Gautaman Bhaskaran
an indian journalist
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© Copyright 2004



Cinema In General


Pans & Tilts…The Oscars fiasco, Headed for Berlin, skimpy Shriya…

Bhavna Talwar has been vindicated. Vidhu Vinod Chopra’s big banner, “Eklavya: The Royal Guard”, with the almighty Amitabh Bachchan himself playing the title role, was sent up from India for a possible Oscar nomination. It failed to be shortlisted.

The writing was on the wall when “Eklavya” was chosen despite the fact that there was a more deserving Talwar's film “Dharm”
(Religion).”My movie was extremely relevant as it showcased the turbulent times we are living in. It depicted the vicious atmosphere created by communal fundamentalism. Yet it was overlooked in favour of a big banner film. The result is for everyone to see," she said.

Talwar went to court last year contending that the Film Federation of India, in charge of selection, had turned down her movie in favour of a big banner and Big B. But she was not successful. “It is all about personal agendas and string-pulling”, she had fumed.

She is not off the mark. For years, money power and star status have ruined India’s reputation at the Oscars. Rumours had it that Bachchan had a hand in getting “Eklavya” selected as the country’s official entry.

Admittedly, there have been exceptions, like in the case of “Lagaan”, which made it to the nomination stage. Otherwise, some of India’s best talents, like Bengal’s Buddhadeb Dasgupta and Kerala’s Adoor Gopalakrishnan, have been ignored by the Film Federation, controlled by Bollywood bucks and mafia. In fact, both helmers made a movie each last year that could have been easily sent up to the Oscars, with excellent chances of being nominated among the five.

Gopalakrishnan’s “Four Women” premiered at Toronto last year, and Buddhadeb’s “The Voyeur’s” was part of the Masters Section in the same festival. Talwar’s “Religion” went to Palm Springs, and was also shown at Cannes last year. Yet, the Federation sent a rather weak film like “Eklavya”, obviously for considerations other than strictly merit, and with shameful consequences. Talwar stands justified.


Two Indian movies are on their way to the Berlin International Film Festival, starting in the second week of February: Ameer Sultan’s Tamil entry, “Paruthiveeran” and Farah Khan’s Hindi language “Om Shanti Om”. There could be more entries from India, because the Berlin list is not yet closed.

Khan’s work works at one level, and fails at another. As a spoof of the 1970s Bollywood with its star tantrums, weak directors, rank indiscipline and moral decay, “Om Shanti Om” is well executed and powerful enough to make an impression. But the story of rebirth that Khan uses to push her message is old hat. It has been beaten to death over the years, and despite Shahrukh Khan’s shirtless appearance and Deepika Padukone’s debut, the movie is not much to rave about.

Ameer Sultan’s film is set in the Tamil Thevar community heartland of Madurai, and is again an old story of a Romeo and Juliet like doomed love. Family feud, caste clashes and suicidal lovers have been around since the days of Shakespeare, and despite Sultan’s detailing of rural life with all its rustic charm, conveyed wonderfully by newcomer, actor Karthi, and actress Priyamani, “Paruthiveeran” works, again, only up to a point.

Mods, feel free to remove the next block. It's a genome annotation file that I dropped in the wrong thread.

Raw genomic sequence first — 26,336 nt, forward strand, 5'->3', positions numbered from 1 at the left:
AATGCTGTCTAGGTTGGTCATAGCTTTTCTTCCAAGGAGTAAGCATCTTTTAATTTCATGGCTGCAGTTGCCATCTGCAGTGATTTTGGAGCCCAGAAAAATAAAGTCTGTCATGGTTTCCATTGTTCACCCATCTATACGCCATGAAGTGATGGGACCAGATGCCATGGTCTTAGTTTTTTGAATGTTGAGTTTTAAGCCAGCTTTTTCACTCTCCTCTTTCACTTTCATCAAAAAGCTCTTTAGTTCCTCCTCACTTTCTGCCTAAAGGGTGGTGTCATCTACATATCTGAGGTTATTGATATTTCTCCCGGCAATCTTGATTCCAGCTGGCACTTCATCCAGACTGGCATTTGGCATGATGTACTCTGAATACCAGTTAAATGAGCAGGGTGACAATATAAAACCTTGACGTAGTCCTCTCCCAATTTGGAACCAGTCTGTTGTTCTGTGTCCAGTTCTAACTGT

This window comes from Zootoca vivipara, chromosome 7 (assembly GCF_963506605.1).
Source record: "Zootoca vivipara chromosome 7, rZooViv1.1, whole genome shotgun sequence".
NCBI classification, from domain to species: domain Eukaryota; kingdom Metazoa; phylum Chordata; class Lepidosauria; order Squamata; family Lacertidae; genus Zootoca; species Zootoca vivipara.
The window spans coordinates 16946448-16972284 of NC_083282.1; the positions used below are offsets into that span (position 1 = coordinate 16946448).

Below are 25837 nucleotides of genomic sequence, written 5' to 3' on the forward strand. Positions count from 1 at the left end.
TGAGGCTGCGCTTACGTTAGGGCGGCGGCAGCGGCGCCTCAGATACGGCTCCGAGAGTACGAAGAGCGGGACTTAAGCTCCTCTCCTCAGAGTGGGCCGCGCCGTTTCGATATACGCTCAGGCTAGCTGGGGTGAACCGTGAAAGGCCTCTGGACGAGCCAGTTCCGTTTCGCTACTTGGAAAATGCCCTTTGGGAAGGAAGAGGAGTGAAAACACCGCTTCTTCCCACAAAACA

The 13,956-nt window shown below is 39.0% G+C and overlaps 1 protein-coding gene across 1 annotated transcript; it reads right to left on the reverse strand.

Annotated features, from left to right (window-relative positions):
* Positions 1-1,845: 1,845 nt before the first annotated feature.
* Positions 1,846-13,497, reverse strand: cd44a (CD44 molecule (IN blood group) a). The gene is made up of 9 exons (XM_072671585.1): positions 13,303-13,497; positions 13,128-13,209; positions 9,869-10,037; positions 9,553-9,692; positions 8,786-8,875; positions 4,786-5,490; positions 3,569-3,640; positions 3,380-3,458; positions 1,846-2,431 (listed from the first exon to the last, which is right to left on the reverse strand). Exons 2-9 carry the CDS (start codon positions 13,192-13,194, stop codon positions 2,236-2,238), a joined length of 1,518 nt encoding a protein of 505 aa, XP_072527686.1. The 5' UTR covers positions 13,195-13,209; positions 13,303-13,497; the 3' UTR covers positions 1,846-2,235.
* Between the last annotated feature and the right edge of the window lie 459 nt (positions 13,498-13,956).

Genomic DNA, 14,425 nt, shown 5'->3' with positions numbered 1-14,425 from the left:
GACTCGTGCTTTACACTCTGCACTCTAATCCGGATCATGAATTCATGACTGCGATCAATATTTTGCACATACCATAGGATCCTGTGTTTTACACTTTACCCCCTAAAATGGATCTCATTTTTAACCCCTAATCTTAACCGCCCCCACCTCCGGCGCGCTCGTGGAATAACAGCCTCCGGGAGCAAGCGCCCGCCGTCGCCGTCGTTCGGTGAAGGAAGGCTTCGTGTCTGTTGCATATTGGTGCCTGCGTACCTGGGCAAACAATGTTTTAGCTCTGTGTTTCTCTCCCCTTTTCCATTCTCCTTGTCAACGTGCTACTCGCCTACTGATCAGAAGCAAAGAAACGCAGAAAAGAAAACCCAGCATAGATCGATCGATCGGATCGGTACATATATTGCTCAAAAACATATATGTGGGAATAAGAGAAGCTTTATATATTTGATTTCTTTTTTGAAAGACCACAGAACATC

Berliners are going to be wondering whether India makes only this kind of cinema.


Bollywood’s bad boy Salman Khan never seems to let go his former heartthrob, flaming beauty Aishwarya Rai. Not long after she was immortalised at the London Madame Tussaud’s, Khan is now there to open his own wax wonder. Worth 200,000 pounds, the figure will rub shoulders with other Bombay celebrity statues, such as those of Amitabh Bachchan and Shahrukh Khan, not forgetting the country’s political leaders like Mahatma Gandhi and Indira Gandhi.

Khan in wax looks uncannily like Khan in flesh and blood, and his current girlfriend and Bollywood star, the oomph Katrina Kaif, who has gone along to London would probably wish that she gets a birth there as well. If Ash deserves it, “I deserve it more”, must be Kat’s thoughts.

Well, the Salman look-alike took 12 weeks and five artistes to be shaped out of wax. Silicon-like materials and a special wax have been used to give the macho star’s six-pack abs and biceps a realistic look. But his diehard fans would be shattered to see a fully clothed figure, the actor’s bare-chested body has been his scoring point and has made many a maiden swoon in ecstasy.

Khan beat nine other Indian stars, including Rai’s husband Abhishek Bachchan, and Madhuri Dixit, to be honoured at Tussaud’s after a public poll last August where 10,000 people voted.

Despite his many movie flops and brushes with the law that included serious offences like running over and killing sleeping pavement dwellers in Bombay, shooting endangered black buck in Rajasthan and physically abusing Rai when they were together, he still manages to win fans and attract sexy women.

Tailpiece: Tamil actress Shriya wore a skimpy dress for the silver jubilee celebrations of “Sivaji”. The Tamil Nadu Chief Minister, M.K. Karunanidhi, was the chief guest. I do not know whether he took offence, but the Hindu Makkal Katchi, a quasi-political organisation, did, and wanted the police to take legal action. Shriya quickly apologised. How rotten can we get, curbing with gusto personal freedom.

(Webposted January 17 2008)